Carl Wieman paper on evidence based learning implementation in the disciplines

  10. Sep 2019
    1. Explaining requires you to organize and elaborate on the ideas that you are trying to convey to your audience. Depending on your audience, you will have to provide more details and, thereby, engage in deeper processing of the information. On the other hand, if you are asked to simply retrieve ideas from a text, you may be less likely to engage in elaborate structuring or re-organization of the material – at least not to the same extent as preparing an explanation to someone else.

      benefits of activities requiring students to explain a concept to peers vs. memory recall activities like quizzes

    1. The "doer effect" is an association between the number of online interactive practice activities students' do and their learning outcomes that is not only statistically reliable but has much higher positive effects than other learning resources, such as watching videos or reading text.

      "doer effect" - interactive practice activities have greater learning benefits that watching videos or reading

    1. Although unguided or minimally guided instructional approaches are very popular and intuitively appealing, the point is made that these approaches ignore both the structures that constitute human cognitive architecture and evidence from empirical studies over the past half-century that consistently indicate that minimally guided instruction is less effective and less efficient than instructional approaches that place a strong emphasis on guidance of the student learning process.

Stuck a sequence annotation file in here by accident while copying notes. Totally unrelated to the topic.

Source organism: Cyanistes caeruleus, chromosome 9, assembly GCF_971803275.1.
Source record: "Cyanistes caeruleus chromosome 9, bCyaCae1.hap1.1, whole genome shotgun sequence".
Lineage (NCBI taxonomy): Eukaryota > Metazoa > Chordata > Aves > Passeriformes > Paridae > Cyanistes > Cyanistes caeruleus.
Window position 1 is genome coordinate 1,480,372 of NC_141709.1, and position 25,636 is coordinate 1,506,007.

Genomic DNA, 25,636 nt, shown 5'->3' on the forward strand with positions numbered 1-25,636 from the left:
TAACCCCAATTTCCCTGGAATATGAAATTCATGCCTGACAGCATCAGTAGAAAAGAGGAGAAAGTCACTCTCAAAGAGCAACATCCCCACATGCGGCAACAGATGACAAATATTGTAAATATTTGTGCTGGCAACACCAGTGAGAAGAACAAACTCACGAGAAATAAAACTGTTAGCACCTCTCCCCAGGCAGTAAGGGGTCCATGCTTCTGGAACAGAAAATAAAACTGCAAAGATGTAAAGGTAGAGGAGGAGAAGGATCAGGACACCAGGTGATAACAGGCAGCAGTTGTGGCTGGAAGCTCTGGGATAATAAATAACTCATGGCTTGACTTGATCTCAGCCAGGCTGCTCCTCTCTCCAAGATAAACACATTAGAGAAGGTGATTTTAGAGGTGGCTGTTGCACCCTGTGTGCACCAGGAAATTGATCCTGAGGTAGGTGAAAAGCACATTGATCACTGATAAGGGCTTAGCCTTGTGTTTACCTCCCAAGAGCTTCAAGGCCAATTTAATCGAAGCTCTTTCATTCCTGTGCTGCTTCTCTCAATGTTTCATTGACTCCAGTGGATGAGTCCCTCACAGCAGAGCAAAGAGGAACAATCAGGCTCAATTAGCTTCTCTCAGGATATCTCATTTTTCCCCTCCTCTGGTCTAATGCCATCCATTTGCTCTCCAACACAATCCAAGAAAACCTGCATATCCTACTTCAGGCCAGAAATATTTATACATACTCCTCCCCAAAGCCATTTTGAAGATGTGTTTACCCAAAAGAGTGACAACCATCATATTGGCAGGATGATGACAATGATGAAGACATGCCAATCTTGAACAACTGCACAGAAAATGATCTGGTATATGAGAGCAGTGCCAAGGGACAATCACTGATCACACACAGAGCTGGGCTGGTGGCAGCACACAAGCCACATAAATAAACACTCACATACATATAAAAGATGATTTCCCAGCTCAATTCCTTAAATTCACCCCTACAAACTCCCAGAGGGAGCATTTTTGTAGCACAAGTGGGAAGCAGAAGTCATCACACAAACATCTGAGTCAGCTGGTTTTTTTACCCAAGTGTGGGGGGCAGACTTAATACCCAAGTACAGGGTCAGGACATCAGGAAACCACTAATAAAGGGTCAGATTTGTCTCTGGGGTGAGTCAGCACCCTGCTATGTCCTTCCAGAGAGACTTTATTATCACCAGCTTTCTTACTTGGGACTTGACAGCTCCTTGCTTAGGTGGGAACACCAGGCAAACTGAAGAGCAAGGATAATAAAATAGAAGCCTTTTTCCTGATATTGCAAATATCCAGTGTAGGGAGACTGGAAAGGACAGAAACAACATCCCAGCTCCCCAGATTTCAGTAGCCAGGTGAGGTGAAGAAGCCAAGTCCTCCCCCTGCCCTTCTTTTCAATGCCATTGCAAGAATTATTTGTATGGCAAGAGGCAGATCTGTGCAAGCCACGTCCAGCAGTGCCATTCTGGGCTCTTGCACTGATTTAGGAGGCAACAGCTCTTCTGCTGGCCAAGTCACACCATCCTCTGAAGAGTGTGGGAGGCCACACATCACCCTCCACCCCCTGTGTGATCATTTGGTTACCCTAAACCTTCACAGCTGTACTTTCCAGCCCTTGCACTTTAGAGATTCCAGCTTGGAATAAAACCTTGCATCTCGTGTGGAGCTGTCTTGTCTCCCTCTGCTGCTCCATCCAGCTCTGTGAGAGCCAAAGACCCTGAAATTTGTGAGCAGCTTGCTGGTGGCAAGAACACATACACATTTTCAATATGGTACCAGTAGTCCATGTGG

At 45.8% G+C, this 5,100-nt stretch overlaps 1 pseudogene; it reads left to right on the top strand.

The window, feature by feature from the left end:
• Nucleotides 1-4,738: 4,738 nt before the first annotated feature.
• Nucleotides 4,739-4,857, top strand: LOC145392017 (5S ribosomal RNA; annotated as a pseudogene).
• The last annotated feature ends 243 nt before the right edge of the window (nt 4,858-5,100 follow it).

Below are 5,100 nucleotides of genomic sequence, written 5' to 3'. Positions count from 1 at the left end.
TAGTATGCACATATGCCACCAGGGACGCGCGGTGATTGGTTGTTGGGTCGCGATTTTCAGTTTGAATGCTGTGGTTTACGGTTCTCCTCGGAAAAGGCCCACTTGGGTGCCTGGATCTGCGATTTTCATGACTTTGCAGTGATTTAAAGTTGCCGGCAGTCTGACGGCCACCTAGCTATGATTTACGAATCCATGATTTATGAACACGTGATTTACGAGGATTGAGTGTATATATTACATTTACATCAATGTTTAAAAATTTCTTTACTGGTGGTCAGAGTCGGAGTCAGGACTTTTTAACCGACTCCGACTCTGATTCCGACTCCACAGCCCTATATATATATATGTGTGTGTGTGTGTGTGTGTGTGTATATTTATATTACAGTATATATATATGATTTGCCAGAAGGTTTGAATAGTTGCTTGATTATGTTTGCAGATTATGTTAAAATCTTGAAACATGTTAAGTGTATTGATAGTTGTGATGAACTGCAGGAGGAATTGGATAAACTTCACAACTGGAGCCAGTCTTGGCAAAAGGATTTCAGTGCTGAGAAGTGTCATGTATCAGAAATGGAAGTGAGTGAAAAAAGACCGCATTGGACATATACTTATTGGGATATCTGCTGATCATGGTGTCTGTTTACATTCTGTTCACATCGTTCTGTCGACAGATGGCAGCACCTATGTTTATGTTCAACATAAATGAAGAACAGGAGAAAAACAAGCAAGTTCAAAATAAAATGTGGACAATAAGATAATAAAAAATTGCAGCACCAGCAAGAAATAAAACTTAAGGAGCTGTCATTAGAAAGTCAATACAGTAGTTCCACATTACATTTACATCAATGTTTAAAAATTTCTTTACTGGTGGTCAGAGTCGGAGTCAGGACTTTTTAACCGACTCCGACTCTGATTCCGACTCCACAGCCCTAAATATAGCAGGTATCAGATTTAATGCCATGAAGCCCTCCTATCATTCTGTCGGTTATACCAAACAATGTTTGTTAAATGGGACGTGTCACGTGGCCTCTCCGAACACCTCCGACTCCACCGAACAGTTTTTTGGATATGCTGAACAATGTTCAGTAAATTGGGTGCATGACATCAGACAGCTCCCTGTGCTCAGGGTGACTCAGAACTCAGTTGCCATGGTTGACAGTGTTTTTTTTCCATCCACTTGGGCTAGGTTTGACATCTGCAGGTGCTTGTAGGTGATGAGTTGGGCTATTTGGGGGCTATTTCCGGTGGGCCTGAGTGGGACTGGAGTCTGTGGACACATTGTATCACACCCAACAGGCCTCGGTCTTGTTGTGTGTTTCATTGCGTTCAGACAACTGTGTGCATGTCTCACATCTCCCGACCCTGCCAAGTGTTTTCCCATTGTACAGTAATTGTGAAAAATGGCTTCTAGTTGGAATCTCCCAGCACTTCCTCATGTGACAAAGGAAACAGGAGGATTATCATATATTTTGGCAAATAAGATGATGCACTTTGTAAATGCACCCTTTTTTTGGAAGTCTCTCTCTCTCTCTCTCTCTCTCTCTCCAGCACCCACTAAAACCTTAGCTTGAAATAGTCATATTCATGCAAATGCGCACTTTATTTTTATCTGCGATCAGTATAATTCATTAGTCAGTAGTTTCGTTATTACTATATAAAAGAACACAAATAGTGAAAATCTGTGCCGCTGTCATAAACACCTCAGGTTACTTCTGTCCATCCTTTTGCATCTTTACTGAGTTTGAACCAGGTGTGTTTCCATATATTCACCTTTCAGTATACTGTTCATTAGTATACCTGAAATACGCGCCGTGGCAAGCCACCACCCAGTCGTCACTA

This paper provides a counter argument to minimally guided instruction approaches.

  11. Jul 2019
    1. Blended learning literature review focused on four key challenges to the design of blended learning.

    2. The results show that few studies offer learners control over the realization of the blend. Social interaction is generally stimulated through introductory face-to-face meetings, while personalization and monitoring of students’ learning progress is commonly organized through online instructional activities. Finally, little attention is paid to instructional activities that foster an affective learning climate.

      Four main challenges to blended course design: -Few studies offer learners control over the realization of the blend. -Social interaction is often encouraged during an in-class meeting. -The online learning environment is often used to monitor students' learning process. -More attention should be paid to fostering an affective learning climate.

    1. Hanauer (2012) contends that “language learning within these settings is defined overwhelmingly in linguistic, structural, and cognitive terms. Thus the language learner at the center of this system becomes nothing more than an intellectual entity involved in an assessable cognitive process” (p. 105). In this assessable cognitive instruction, students are not afforded the opportunity to use English as a social semiotic tool for expressing their own personal feelings (emotions), opinions, and stories as lived experience as well as for enacting social practices.

    1. In prior work, we found that different student choices oflearning methods (e.g., doing interactive activities, reading onlinetext, or watching online lecture videos) are associated withlearning outcomes [7]. More usage in general is associated withhigher outcomes, but especially for doing activities which has anestimated 6x greater impact on total quiz and final examperformance than reading or video watching.